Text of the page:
Also bark chumps of trees can be used for this purpose.
Actually as fars as structure and nutrients go, a fibre filter is mimicing the top layer of forest ground.
In all of the above Oxigen is entered by sprinkeling the waste water on top of a biobed or by having plants that transport oxygen from their leaves to the roots, in the later bacteria grow around the roots of those plants.
Another way to feed oxygen to the bacteria is to simply blow it inside the waste water.
This can be done with a pond air blower inside a tank.
Often a carrier is inserted in the tank to give the bacteria a structure to grow on.
This carrier can be a fixed grid or floating pellets.
Yet a final way of adding oxygen to the waste water is to use a biorotor. This is a rotating carrier that is only hafly submerged into the water. This way half of the time the bacteria are exposed to air and the other half of the time it is submerged in the waste water.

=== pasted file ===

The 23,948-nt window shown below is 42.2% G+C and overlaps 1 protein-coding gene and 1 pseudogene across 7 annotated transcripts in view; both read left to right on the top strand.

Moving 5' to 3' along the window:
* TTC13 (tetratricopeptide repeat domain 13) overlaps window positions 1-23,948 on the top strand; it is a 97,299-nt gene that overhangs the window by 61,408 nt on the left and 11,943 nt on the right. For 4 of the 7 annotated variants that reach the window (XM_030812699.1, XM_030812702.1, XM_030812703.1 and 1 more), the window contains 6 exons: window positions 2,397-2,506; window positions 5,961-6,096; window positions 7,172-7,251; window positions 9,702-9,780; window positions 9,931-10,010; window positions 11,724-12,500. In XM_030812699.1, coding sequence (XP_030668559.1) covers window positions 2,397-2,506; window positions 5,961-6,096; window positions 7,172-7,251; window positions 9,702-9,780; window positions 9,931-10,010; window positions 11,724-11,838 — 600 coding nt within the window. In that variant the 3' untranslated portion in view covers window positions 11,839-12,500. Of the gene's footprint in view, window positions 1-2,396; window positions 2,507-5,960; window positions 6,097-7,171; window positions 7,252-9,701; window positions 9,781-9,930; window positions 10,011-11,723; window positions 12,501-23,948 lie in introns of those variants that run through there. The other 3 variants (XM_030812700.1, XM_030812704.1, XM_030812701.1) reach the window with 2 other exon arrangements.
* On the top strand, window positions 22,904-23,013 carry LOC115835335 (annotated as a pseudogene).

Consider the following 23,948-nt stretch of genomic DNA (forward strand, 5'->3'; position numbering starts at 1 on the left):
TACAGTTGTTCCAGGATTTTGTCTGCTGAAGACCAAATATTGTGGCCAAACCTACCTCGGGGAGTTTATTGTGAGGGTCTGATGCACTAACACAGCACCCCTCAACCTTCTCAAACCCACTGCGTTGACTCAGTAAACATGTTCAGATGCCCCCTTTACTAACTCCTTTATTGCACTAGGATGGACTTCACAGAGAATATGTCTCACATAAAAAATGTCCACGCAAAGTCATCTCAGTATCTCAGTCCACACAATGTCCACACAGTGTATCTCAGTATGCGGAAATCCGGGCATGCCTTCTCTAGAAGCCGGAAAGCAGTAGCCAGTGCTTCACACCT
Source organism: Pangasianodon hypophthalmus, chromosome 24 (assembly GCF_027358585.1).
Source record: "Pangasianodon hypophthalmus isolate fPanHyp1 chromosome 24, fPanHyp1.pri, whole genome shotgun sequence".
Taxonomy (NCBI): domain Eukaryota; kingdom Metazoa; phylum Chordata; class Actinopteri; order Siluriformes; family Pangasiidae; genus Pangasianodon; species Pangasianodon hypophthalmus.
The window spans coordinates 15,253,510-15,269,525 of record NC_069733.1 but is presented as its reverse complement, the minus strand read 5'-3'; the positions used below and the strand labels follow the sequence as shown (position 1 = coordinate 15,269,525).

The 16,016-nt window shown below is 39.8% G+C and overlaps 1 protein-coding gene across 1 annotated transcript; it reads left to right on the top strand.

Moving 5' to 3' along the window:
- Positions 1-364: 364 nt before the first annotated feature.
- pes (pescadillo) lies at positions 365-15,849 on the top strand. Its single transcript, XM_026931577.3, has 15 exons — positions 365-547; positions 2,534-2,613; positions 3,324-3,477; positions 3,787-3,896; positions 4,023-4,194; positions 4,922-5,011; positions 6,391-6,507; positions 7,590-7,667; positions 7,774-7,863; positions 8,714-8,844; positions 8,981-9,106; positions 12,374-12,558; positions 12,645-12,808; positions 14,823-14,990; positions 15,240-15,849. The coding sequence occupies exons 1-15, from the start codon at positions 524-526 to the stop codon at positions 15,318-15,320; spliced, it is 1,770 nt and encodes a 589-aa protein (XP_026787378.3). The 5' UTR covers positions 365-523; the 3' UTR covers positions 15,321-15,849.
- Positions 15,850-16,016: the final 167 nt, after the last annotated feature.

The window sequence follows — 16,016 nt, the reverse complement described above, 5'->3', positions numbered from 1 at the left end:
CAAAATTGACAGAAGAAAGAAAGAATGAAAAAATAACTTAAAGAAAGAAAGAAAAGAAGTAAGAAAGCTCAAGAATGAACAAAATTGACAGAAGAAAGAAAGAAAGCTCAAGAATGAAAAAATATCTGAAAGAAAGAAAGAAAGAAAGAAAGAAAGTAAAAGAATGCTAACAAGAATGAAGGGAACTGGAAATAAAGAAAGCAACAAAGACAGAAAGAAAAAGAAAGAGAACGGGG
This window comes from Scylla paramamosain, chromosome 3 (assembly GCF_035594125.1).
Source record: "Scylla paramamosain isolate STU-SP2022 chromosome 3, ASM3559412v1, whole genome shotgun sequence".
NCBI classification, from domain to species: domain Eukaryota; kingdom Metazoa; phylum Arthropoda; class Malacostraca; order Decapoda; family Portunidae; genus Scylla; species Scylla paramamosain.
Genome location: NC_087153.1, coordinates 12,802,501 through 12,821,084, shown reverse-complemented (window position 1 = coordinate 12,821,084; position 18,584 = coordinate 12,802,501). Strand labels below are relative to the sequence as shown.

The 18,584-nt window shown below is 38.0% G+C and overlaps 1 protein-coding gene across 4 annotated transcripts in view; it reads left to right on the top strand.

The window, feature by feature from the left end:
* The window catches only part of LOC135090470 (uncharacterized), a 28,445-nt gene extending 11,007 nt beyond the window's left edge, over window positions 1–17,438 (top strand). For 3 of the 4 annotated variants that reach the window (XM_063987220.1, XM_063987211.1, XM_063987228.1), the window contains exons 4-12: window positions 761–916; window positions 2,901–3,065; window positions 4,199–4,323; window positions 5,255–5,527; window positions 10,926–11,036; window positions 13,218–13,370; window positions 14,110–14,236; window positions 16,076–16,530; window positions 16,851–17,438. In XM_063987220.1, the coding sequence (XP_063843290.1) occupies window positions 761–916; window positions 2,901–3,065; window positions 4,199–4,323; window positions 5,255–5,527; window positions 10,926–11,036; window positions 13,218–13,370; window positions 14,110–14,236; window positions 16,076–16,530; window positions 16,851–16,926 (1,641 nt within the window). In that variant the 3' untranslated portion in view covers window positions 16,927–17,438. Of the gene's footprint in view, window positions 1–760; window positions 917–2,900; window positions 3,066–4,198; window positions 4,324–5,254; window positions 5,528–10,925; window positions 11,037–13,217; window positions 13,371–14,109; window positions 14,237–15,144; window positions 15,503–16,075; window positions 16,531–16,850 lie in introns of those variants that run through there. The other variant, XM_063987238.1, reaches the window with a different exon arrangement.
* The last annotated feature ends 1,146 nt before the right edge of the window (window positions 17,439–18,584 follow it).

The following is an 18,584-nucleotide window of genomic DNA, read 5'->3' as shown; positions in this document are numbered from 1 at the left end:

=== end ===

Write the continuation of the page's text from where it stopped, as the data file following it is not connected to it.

Slow sand filter
Lava rock filter
Helophyte sand filter
Coconut fibre filter
ANAEROBE BACTERIA PURIFICATION
Anaerobe bacteria are excellent to breakdown nitrates and phosphates, hence an anaerobe bacteria purification system is indispensable when dealing with black water and grey.
Generally anaerobe environments are created in tanks filled with moisted sludge.
Anaerobic digestion occurs in four phases (Hydrolysis, Acidogenesis, Acetogenesis, Methanogenesis), each with different operating microorganisms, with different optimal environmental conditions.
Different systems can be chosen depending on the kind of waste water to be threated. These variables, regarding the waste water, determine which type of digestor can be used: moisture content, retention time, temperature, loading rate.
Digestors can be single- or multistage, can be a simple tank or have mixers and pumps but describing all types of digesters takes us beyond the scope of managing wastewater in a simple house.
Generally a simple septic tank is used to threat black and grey water. Usually you need about 375L per resident of capacity for each type of waste water.
So when purifying grey and black water you'll need 750L per resident.
It is always better to use separate tanks for each water flow, because grey and black water have a different consistency and need to be threated with a different set of anaerobe bacteria.
Rain water cannot be added to either tanks!
Black water contains mainly nitrates where as grey water has a high phosphorous content.
As chemical treatments are almost in all cases not really environment friendly, I will not discuss this here.